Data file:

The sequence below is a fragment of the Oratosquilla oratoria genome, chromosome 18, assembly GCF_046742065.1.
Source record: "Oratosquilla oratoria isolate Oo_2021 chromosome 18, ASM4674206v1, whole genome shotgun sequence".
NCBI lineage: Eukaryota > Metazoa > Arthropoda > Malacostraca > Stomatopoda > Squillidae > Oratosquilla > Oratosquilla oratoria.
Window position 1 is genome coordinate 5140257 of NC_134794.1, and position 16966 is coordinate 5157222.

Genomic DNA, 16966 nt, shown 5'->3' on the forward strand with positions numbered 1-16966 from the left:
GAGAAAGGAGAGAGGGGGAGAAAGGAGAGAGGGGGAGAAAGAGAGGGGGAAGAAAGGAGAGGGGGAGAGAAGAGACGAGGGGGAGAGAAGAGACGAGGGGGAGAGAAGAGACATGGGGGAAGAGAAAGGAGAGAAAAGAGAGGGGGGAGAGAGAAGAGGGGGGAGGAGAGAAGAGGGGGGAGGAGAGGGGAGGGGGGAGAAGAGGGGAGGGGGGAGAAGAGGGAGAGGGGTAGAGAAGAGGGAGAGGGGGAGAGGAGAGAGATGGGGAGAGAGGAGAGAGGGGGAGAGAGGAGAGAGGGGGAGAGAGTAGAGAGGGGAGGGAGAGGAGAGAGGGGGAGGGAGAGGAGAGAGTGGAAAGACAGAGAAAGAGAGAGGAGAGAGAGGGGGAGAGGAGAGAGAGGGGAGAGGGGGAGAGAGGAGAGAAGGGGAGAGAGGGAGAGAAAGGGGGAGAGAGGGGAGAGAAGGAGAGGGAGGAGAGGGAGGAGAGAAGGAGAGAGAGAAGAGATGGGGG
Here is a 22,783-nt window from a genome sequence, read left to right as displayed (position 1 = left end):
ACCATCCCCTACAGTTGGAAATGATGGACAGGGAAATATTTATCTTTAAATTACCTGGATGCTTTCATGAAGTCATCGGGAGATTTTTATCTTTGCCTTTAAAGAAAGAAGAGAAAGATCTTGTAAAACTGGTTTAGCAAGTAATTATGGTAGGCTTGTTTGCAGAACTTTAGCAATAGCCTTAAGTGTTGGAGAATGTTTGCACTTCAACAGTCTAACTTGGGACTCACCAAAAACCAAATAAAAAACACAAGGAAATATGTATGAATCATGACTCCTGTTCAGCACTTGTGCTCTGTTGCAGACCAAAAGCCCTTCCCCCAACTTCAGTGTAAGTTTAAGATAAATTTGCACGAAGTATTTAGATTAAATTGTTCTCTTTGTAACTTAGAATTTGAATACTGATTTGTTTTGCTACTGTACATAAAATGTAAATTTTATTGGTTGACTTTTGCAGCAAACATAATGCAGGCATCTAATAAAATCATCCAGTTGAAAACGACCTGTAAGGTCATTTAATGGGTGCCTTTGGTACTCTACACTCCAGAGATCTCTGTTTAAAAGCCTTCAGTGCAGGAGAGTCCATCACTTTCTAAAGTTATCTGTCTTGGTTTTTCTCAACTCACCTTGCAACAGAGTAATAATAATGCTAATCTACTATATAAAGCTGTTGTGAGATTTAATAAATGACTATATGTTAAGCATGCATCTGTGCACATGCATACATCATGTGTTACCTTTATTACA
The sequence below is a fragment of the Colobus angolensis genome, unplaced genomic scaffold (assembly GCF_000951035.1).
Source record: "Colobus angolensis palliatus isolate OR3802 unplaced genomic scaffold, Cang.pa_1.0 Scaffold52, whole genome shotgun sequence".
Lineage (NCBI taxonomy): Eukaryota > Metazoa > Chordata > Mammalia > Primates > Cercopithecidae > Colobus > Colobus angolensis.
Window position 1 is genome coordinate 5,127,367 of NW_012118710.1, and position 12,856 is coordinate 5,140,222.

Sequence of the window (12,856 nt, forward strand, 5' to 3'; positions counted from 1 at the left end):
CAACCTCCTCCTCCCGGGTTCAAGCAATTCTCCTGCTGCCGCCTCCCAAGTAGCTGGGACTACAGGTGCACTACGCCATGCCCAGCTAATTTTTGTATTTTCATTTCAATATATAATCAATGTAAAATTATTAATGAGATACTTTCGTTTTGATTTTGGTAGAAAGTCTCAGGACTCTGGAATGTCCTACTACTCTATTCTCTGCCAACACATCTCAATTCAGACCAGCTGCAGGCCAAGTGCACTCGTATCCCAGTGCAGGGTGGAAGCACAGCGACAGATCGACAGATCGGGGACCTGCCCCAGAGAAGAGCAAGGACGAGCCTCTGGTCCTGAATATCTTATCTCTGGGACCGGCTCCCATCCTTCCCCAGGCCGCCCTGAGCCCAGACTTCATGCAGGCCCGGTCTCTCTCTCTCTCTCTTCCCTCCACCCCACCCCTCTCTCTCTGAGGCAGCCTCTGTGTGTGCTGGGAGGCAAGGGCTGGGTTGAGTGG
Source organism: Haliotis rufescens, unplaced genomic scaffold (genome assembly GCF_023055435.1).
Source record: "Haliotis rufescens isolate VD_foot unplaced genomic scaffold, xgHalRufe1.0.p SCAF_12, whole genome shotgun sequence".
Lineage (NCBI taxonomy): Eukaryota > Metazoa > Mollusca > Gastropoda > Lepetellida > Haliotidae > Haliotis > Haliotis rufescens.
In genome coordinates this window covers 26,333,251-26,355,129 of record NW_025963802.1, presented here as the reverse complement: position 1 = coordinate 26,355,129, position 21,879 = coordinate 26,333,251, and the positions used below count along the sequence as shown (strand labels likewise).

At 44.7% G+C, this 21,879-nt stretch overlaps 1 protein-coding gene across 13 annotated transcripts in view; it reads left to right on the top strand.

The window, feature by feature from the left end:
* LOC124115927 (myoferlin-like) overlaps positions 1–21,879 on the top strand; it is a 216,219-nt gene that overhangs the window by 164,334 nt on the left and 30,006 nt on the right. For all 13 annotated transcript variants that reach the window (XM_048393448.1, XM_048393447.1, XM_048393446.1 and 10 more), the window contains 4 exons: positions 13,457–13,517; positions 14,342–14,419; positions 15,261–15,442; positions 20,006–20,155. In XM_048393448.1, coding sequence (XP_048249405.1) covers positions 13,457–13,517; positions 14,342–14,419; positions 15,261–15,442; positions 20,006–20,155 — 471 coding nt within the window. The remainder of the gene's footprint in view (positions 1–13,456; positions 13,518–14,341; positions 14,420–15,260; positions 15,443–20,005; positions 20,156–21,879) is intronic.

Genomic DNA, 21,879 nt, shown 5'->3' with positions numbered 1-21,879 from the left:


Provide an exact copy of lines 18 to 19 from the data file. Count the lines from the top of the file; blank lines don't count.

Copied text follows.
In genome coordinates this window covers 26,333,251-26,355,129 of record NW_025963802.1, presented here as the reverse complement: position 1 = coordinate 26,355,129, position 21,879 = coordinate 26,333,251, and the positions used below count along the sequence as shown (strand labels likewise).

At 44.7% G+C, this 21,879-nt stretch overlaps 1 protein-coding gene across 13 annotated transcripts in view; it reads left to right on the top strand.